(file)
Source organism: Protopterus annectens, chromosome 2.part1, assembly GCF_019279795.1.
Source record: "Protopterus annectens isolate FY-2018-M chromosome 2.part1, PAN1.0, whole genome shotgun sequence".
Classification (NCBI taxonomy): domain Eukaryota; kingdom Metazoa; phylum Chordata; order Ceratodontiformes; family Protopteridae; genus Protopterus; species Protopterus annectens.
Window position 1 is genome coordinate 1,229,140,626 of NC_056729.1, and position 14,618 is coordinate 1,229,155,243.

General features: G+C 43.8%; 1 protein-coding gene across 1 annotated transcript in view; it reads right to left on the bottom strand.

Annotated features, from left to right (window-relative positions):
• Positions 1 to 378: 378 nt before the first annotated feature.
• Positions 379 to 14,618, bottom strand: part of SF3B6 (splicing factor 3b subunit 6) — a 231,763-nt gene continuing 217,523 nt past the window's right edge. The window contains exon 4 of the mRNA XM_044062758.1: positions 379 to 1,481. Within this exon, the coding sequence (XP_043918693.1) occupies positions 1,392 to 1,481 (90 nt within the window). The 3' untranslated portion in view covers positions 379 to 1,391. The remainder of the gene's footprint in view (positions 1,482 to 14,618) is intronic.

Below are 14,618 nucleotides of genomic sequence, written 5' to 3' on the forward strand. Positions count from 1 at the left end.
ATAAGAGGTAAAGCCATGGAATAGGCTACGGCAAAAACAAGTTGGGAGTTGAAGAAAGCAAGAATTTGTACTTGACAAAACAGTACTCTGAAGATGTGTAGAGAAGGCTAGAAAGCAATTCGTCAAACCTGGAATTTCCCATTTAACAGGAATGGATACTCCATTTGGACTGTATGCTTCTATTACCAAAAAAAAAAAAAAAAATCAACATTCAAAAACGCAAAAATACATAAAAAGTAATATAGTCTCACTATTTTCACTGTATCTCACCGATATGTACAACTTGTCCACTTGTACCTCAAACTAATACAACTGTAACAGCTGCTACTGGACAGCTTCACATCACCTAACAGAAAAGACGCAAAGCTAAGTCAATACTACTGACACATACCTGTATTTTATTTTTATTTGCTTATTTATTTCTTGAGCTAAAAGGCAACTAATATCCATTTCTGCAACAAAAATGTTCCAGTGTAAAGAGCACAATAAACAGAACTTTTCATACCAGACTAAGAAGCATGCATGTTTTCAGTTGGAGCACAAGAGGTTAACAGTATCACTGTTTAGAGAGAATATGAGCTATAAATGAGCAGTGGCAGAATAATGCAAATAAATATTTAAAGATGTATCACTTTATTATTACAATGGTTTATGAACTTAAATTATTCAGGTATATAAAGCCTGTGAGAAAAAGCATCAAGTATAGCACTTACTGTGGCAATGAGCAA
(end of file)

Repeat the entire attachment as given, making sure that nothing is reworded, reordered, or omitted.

Source organism: Protopterus annectens, chromosome 2.part1, assembly GCF_019279795.1.
Source record: "Protopterus annectens isolate FY-2018-M chromosome 2.part1, PAN1.0, whole genome shotgun sequence".
Classification (NCBI taxonomy): domain Eukaryota; kingdom Metazoa; phylum Chordata; order Ceratodontiformes; family Protopteridae; genus Protopterus; species Protopterus annectens.
Window position 1 is genome coordinate 1,229,140,626 of NC_056729.1, and position 14,618 is coordinate 1,229,155,243.

General features: G+C 43.8%; 1 protein-coding gene across 1 annotated transcript in view; it reads right to left on the bottom strand.

Annotated features, from left to right (window-relative positions):
• Positions 1 to 378: 378 nt before the first annotated feature.
• Positions 379 to 14,618, bottom strand: part of SF3B6 (splicing factor 3b subunit 6) — a 231,763-nt gene continuing 217,523 nt past the window's right edge. The window contains exon 4 of the mRNA XM_044062758.1: positions 379 to 1,481. Within this exon, the coding sequence (XP_043918693.1) occupies positions 1,392 to 1,481 (90 nt within the window). The 3' untranslated portion in view covers positions 379 to 1,391. The remainder of the gene's footprint in view (positions 1,482 to 14,618) is intronic.

Below are 14,618 nucleotides of genomic sequence, written 5' to 3' on the forward strand. Positions count from 1 at the left end.
ATAAGAGGTAAAGCCATGGAATAGGCTACGGCAAAAACAAGTTGGGAGTTGAAGAAAGCAAGAATTTGTACTTGACAAAACAGTACTCTGAAGATGTGTAGAGAAGGCTAGAAAGCAATTCGTCAAACCTGGAATTTCCCATTTAACAGGAATGGATACTCCATTTGGACTGTATGCTTCTATTACCAAAAAAAAAAAAAAAAATCAACATTCAAAAACGCAAAAATACATAAAAAGTAATATAGTCTCACTATTTTCACTGTATCTCACCGATATGTACAACTTGTCCACTTGTACCTCAAACTAATACAACTGTAACAGCTGCTACTGGACAGCTTCACATCACCTAACAGAAAAGACGCAAAGCTAAGTCAATACTACTGACACATACCTGTATTTTATTTTTATTTGCTTATTTATTTCTTGAGCTAAAAGGCAACTAATATCCATTTCTGCAACAAAAATGTTCCAGTGTAAAGAGCACAATAAACAGAACTTTTCATACCAGACTAAGAAGCATGCATGTTTTCAGTTGGAGCACAAGAGGTTAACAGTATCACTGTTTAGAGAGAATATGAGCTATAAATGAGCAGTGGCAGAATAATGCAAATAAATATTTAAAGATGTATCACTTTATTATTACAATGGTTTATGAACTTAAATTATTCAGGTATATAAAGCCTGTGAGAAAAAGCATCAAGTATAGCACTTACTGTGGCAATGAGCAA